The US waived legislation so foreign companies could help rebuild Iraq
The United States has assured foreign companies that they will be allowed to bid for contracts for the reconstruction of Iraq after the war is over.
There has been concern in Britain and elsewhere after only US companies were allowed to bid for the first raft of contracts, worth nearly $1bn.
But there are still deep differences over how to go about rebuilding Iraq, some of which will be discussed by UK Prime Minister Tony Blair when he visits Washington this week.
Already big differences are emerging over what happens after the war in Iraq, with concern emerging that the US is trying to corner the reconstruction work.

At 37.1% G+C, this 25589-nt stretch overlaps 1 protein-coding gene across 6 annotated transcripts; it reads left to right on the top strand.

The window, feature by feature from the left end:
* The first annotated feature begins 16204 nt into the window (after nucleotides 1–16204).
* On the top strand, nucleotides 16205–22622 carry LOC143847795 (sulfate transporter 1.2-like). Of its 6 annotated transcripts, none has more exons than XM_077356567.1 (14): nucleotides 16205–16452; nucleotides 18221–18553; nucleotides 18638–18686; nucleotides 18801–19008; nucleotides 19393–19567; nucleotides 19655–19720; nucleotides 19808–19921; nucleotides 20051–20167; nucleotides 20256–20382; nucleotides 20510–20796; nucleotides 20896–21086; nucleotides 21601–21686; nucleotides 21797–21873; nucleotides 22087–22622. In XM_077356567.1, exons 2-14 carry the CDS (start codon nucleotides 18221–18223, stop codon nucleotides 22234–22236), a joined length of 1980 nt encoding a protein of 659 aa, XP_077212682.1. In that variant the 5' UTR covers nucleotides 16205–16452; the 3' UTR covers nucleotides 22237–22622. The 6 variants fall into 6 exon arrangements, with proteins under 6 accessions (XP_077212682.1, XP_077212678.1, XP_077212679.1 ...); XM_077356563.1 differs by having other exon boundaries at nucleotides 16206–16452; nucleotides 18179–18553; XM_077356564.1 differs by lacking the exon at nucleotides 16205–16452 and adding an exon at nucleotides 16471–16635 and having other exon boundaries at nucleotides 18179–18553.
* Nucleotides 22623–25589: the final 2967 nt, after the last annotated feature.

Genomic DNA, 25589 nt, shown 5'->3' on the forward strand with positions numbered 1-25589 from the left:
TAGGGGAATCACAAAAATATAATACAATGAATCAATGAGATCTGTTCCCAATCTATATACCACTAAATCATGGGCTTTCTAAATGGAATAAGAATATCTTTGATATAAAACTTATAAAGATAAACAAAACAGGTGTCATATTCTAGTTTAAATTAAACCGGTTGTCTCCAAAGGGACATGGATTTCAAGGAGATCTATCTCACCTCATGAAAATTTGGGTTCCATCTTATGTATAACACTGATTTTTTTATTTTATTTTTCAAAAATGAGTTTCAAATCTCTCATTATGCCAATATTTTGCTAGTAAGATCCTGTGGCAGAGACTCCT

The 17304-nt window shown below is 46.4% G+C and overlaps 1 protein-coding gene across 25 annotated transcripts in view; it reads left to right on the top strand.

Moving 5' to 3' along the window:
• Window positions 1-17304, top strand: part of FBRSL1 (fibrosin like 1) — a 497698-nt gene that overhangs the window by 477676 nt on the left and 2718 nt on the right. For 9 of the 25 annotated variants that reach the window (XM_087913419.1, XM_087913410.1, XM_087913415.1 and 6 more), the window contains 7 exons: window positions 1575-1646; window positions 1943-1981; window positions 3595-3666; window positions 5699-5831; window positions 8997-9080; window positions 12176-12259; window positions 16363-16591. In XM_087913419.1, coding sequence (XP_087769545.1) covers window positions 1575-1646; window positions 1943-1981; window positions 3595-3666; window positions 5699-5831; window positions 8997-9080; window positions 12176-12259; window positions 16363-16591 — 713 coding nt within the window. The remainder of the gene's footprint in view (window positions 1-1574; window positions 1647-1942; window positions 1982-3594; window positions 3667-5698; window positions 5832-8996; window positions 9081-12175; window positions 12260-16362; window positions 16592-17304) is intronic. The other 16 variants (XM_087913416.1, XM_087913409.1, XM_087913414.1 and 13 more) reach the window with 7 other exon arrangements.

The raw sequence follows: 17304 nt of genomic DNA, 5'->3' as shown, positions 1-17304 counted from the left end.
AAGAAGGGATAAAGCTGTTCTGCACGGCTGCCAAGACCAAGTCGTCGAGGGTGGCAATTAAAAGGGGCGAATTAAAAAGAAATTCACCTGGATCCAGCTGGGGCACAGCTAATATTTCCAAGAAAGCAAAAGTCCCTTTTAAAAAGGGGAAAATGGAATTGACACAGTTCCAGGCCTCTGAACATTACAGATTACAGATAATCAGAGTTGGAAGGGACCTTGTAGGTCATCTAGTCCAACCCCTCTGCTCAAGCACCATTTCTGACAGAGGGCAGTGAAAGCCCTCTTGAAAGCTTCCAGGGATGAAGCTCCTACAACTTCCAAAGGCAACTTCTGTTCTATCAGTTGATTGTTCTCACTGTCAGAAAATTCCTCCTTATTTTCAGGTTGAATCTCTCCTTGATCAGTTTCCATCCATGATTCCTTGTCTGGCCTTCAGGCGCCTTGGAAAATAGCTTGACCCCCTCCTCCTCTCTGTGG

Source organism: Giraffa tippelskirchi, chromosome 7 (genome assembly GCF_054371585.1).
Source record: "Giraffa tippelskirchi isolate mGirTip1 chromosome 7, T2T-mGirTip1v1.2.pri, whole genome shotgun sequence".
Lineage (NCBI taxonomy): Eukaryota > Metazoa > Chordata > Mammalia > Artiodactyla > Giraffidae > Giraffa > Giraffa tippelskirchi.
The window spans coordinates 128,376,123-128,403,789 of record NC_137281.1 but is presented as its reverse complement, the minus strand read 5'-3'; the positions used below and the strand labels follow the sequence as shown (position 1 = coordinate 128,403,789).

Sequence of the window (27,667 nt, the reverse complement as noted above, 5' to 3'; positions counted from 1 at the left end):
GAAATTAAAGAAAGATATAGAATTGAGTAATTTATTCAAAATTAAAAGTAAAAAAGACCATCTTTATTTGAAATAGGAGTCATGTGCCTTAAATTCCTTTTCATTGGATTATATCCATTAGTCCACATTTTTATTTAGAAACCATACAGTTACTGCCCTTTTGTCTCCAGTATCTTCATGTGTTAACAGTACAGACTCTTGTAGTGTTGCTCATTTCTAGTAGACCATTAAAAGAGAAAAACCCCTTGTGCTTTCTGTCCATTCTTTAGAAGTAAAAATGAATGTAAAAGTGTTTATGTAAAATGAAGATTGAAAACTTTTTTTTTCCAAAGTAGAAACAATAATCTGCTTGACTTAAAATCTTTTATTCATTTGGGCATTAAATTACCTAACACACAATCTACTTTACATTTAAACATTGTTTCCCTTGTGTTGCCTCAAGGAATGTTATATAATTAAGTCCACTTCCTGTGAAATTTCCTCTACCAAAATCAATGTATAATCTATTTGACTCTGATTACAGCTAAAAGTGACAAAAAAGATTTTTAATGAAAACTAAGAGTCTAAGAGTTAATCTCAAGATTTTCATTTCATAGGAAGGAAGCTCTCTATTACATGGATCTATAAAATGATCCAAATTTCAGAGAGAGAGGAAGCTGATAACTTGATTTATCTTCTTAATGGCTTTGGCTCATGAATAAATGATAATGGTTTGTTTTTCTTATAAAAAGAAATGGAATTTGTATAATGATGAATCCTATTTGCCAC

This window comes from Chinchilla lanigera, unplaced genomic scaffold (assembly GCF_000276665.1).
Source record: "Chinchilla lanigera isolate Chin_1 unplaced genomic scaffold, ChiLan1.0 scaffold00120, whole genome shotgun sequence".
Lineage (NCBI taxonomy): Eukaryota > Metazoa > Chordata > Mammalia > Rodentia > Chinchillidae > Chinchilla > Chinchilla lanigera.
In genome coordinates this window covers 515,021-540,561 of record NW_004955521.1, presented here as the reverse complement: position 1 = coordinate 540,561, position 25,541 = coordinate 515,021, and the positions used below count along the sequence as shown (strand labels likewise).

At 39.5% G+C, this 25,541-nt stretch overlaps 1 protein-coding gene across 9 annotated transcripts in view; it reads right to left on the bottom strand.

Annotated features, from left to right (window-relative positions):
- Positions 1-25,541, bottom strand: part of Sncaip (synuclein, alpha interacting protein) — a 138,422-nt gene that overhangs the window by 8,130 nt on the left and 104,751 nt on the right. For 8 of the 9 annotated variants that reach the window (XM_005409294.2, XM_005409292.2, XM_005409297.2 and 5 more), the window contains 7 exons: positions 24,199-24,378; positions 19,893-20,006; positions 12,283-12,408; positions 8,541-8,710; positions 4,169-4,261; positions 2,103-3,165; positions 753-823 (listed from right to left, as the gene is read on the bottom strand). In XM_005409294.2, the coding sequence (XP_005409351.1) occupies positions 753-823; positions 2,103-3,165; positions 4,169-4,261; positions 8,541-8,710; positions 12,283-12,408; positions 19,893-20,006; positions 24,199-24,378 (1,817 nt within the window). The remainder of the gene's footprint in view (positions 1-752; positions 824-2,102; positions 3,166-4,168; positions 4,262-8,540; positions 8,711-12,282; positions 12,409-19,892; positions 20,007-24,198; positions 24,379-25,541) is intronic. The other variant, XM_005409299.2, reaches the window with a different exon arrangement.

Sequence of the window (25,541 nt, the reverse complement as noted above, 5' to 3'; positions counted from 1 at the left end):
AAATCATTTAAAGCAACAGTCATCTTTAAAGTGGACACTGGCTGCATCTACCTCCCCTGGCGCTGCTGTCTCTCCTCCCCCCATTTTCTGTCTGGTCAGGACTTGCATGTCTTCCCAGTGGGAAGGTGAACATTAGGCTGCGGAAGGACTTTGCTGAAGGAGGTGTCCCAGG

But the head of the US aid programme, Andrew Natsios, insisted that Washington was going to let foreign companies into Iraq.
He said he had been in talks on the issue with two UK Foreign Office ministers and had assured them that the US Government had waived legislation in order to let foreign companies share the work.
Nonetheless tension remains over the shape of a future Iraqi government - differences between the US and the United Nations, but also within the administration itself.
The Pentagon is believed to want a swift handover to a group of hand-picked Iraqis.
The US State Department, the UN and Britain want a UN-sponsored conference to appoint an interim administration.
France and Russia are threatening to block the whole process.
So, once again, the UK prime minister will be hoping to use his influence here to try to swing an internal debate within the Bush administration.